Viruses always create a problem. This is a normal conception that we have. But proving this wrong, new research has found out that a virus actually has been seen benefitting its host in times of crisis.
The turnip mosaic virus (a virus which generally affects plants from the cabbage family), during periods of drought, can switch from damaging a plant to helping it by altering the host’s circadian clock so the plant loses less water.
The study conducted showed that when a species of wild weed, known as the thale cress (Arabidopsis thaliana), was infected with a particular variant of the virus, the plant was 25% more likely to survive the water stress.
All of this seemed to accord to the weather.
In normal conditions, the virus was acting as a pathogen killing watered plants.
Whereas in case of such a drought, the plants seem to stay alive, explains virologist Santiago Elena Fito, chairman of the Institute for Integrative Systems Biology (I2SysBio).
To find out the actual cause of these changes, the study was done by infecting healthy plants with variants of virus which had either evolved under drought-like conditions or had grown up under usual amounts of rainfall.
The plants were then either watered normally or subjected to water scarcity.
The virus which grew under normal conditions caused disease in plants, whereas the variants which developed in drought-like conditions showed more mercy, even when their hosts continued to be well watered.
This shows that drought-evolved viruses are somehow causing changes in the transcription of their host’s genes to help them better survive. Authors also found that the plants infected with these variants showed genetic changes linked to their circadian clock, which can influence a plant’s water use.
This knowledge could play an important role in places where more frequent and intense drought threatens the crops.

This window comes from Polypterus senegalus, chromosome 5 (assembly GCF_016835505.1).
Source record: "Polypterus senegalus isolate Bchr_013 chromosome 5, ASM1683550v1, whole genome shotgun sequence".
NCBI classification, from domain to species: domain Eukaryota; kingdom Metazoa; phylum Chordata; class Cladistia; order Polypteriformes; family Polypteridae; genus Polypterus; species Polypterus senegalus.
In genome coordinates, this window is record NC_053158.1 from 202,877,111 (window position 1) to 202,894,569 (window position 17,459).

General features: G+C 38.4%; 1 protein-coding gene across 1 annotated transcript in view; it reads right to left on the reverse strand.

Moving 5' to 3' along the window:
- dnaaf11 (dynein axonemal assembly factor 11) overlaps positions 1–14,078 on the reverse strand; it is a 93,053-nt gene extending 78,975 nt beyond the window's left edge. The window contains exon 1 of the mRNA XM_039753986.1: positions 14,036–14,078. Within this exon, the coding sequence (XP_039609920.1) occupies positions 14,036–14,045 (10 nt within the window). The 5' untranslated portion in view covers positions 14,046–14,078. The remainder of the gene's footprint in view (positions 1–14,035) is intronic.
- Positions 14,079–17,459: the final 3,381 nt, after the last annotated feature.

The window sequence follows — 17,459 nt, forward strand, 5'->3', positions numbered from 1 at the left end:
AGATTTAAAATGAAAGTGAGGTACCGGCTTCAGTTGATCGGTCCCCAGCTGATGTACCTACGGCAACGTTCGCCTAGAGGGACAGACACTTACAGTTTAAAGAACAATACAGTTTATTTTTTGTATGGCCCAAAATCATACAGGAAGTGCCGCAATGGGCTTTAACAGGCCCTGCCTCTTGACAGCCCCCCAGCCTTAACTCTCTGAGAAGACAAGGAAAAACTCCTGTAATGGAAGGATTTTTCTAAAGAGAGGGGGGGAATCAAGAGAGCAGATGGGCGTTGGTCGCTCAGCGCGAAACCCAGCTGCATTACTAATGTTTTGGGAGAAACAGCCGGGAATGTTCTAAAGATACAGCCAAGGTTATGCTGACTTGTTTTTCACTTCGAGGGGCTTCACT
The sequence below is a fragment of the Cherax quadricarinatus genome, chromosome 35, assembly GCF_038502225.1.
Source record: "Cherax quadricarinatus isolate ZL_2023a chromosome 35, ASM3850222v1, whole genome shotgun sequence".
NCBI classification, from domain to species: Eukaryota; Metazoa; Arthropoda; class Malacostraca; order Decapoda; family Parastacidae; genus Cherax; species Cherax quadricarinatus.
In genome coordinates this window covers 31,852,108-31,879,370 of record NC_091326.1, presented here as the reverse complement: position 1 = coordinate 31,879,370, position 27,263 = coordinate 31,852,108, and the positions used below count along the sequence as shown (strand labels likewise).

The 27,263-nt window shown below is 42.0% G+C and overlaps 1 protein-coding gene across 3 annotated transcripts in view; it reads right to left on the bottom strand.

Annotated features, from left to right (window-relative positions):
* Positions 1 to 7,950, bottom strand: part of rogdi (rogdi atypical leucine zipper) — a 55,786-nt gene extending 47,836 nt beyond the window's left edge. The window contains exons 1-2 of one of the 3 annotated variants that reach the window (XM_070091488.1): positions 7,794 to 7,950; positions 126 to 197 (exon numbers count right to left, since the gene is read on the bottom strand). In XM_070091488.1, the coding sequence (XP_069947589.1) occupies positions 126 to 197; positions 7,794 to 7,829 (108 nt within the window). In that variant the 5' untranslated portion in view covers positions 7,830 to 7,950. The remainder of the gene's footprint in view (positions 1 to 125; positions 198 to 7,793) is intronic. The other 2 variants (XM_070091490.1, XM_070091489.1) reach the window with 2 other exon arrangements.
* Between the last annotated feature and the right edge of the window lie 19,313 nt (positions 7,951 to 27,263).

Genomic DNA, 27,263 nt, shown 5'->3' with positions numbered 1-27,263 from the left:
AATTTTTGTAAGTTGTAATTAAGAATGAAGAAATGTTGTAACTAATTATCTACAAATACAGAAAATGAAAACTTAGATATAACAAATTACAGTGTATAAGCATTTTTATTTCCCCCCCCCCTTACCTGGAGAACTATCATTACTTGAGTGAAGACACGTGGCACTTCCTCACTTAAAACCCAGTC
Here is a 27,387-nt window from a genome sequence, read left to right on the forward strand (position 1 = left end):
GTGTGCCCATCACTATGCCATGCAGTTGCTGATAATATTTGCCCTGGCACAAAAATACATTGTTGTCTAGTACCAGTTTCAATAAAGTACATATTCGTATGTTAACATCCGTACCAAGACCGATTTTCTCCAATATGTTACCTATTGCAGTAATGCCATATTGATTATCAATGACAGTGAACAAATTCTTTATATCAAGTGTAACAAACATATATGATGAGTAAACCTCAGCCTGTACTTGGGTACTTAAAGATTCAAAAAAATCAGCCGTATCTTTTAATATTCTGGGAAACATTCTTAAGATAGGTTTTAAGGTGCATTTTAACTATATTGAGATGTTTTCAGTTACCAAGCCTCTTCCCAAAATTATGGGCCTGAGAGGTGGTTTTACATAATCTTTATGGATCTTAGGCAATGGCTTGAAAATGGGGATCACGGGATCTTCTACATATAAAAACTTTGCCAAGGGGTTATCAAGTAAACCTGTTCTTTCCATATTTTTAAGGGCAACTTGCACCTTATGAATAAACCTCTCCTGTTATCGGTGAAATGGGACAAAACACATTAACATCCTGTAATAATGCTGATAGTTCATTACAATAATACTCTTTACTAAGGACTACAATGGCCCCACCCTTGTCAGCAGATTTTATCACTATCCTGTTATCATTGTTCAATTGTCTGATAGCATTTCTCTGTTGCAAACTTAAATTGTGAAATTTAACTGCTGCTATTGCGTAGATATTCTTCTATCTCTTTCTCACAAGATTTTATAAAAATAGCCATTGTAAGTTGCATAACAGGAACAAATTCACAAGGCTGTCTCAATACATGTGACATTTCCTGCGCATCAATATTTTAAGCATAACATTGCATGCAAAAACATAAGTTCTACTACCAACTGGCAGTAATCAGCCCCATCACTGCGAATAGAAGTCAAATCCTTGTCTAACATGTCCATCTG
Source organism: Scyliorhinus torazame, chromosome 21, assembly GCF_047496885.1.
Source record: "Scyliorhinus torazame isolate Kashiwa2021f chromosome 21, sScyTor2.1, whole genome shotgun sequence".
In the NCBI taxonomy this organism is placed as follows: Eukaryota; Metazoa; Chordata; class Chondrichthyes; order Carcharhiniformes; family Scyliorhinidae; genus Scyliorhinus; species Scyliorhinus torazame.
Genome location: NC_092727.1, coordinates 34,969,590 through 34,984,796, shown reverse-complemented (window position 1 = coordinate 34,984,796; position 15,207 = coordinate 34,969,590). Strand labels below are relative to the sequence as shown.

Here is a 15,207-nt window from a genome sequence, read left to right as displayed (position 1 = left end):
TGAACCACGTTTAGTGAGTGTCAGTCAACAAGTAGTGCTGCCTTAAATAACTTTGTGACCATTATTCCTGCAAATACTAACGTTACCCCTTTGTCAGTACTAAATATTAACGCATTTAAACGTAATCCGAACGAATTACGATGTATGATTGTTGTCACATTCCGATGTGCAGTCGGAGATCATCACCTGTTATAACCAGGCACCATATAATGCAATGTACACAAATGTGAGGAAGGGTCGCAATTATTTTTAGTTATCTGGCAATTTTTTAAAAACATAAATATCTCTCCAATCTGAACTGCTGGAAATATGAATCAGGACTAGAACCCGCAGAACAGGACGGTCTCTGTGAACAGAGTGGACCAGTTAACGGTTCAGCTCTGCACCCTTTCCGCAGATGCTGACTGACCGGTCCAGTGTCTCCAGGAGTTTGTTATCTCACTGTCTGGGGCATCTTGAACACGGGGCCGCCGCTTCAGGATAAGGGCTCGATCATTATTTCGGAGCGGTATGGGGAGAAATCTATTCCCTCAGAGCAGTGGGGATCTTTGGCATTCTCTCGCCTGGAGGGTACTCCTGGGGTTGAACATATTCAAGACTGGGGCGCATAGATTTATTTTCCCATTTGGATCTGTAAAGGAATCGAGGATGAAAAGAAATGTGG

Previous studies show that some viruses can cause disease in cultivated plants, but not in wild plants. One thought on this is that the host-virus relationships fall on a spectrum from pathogenesis (or disease) to mutualism (where everybody benefits). And as shown, environmental conditions can have an important role in this.
Research in 2008 was seen to have several mosaic viruses that seemed to improve plant tolerance to environmental stress, boosting their antioxidants and water protection.
In 2013, another study showed drought and heat together could change the turnip mosaic virus’ signalling pathways, although this was thought to reduce the plant’s heat response and not improve it.
This result is the first of its kind where environmental conditions can directly influence a virus’ relationship to its host, evolving from pathogenesis to mutualism in a single life cycle.
“We observed it before that a virus can confer drought tolerance to their host,” the authors write, “but, to our knowledge, this is the first time they explored how abiotic stresses shape the evolution of a host-virus interaction.
Some also suggest that when faced with a non-biological threat, some plants can adjust their metabolism, gene expression which can have an influence on the outcome of a viral infection.
The viruses growing under such drought-like conditions have learned not to destroy the host while it’s down.
The authors added that the data shows that virus adaptation to drought conditions results in a differential transcription change in their local hosts.
The viral infection can help the host survive and in turn ensure the survival of the virus itself. This is ultimately what allows the infection to replicate and spread even under stressful conditions.
Although the mechanism used by viruses to induce drought tolerance in plants is probably not universal, figuring out a way on how to turn these common infections from pathogens to partners, it could help us prepare our crops for the dry spells ahead.
Rubén González, Anamarija Butković, Francisco J. Escaray, Javier Martínez-Latorre, Ízan Melero, Enric Pérez-Parets, Aurelio Gómez-Cadenas, Pedro Carrasco, and Santiago F. Elena Plant virus evolution under strong drought conditions results in a transition from parasitism to mutualism PNAS February 9, 2021 118 (6) e2020990118; DOI: /10.1073/pnas.2020990118